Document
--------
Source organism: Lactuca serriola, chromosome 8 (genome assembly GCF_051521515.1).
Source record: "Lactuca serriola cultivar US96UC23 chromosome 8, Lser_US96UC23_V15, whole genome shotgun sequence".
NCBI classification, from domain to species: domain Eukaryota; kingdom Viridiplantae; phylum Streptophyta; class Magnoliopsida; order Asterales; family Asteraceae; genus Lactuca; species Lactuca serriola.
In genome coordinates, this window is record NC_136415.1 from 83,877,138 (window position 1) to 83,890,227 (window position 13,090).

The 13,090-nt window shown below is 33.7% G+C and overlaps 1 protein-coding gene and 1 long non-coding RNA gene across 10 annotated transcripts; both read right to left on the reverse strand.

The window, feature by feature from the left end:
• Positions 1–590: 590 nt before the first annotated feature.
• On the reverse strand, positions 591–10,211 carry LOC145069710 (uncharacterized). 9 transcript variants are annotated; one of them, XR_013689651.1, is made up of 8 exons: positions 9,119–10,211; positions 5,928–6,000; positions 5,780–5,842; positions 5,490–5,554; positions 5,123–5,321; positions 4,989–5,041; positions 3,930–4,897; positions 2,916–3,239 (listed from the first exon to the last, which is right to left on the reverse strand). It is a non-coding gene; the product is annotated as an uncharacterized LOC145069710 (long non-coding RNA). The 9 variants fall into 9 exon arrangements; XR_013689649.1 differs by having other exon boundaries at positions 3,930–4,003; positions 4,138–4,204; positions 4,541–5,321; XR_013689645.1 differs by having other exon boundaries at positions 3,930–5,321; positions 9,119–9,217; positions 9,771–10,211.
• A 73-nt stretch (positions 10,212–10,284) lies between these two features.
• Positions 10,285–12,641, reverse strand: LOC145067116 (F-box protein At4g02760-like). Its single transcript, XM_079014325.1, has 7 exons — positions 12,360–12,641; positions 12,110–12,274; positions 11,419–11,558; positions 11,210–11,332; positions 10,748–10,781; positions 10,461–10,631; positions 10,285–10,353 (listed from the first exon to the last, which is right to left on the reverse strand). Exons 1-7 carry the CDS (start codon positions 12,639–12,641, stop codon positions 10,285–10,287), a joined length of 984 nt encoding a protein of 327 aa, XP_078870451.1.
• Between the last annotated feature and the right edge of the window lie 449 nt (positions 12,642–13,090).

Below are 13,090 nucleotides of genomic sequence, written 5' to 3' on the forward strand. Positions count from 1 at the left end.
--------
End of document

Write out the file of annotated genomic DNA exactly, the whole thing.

Source organism: Lactuca serriola, chromosome 8 (genome assembly GCF_051521515.1).
Source record: "Lactuca serriola cultivar US96UC23 chromosome 8, Lser_US96UC23_V15, whole genome shotgun sequence".
NCBI classification, from domain to species: domain Eukaryota; kingdom Viridiplantae; phylum Streptophyta; class Magnoliopsida; order Asterales; family Asteraceae; genus Lactuca; species Lactuca serriola.
In genome coordinates, this window is record NC_136415.1 from 83,877,138 (window position 1) to 83,890,227 (window position 13,090).

The 13,090-nt window shown below is 33.7% G+C and overlaps 1 protein-coding gene and 1 long non-coding RNA gene across 10 annotated transcripts; both read right to left on the reverse strand.

The window, feature by feature from the left end:
• Positions 1–590: 590 nt before the first annotated feature.
• On the reverse strand, positions 591–10,211 carry LOC145069710 (uncharacterized). 9 transcript variants are annotated; one of them, XR_013689651.1, is made up of 8 exons: positions 9,119–10,211; positions 5,928–6,000; positions 5,780–5,842; positions 5,490–5,554; positions 5,123–5,321; positions 4,989–5,041; positions 3,930–4,897; positions 2,916–3,239 (listed from the first exon to the last, which is right to left on the reverse strand). It is a non-coding gene; the product is annotated as an uncharacterized LOC145069710 (long non-coding RNA). The 9 variants fall into 9 exon arrangements; XR_013689649.1 differs by having other exon boundaries at positions 3,930–4,003; positions 4,138–4,204; positions 4,541–5,321; XR_013689645.1 differs by having other exon boundaries at positions 3,930–5,321; positions 9,119–9,217; positions 9,771–10,211.
• A 73-nt stretch (positions 10,212–10,284) lies between these two features.
• Positions 10,285–12,641, reverse strand: LOC145067116 (F-box protein At4g02760-like). Its single transcript, XM_079014325.1, has 7 exons — positions 12,360–12,641; positions 12,110–12,274; positions 11,419–11,558; positions 11,210–11,332; positions 10,748–10,781; positions 10,461–10,631; positions 10,285–10,353 (listed from the first exon to the last, which is right to left on the reverse strand). Exons 1-7 carry the CDS (start codon positions 12,639–12,641, stop codon positions 10,285–10,287), a joined length of 984 nt encoding a protein of 327 aa, XP_078870451.1.
• Between the last annotated feature and the right edge of the window lie 449 nt (positions 12,642–13,090).

Below are 13,090 nucleotides of genomic sequence, written 5' to 3' on the forward strand. Positions count from 1 at the left end.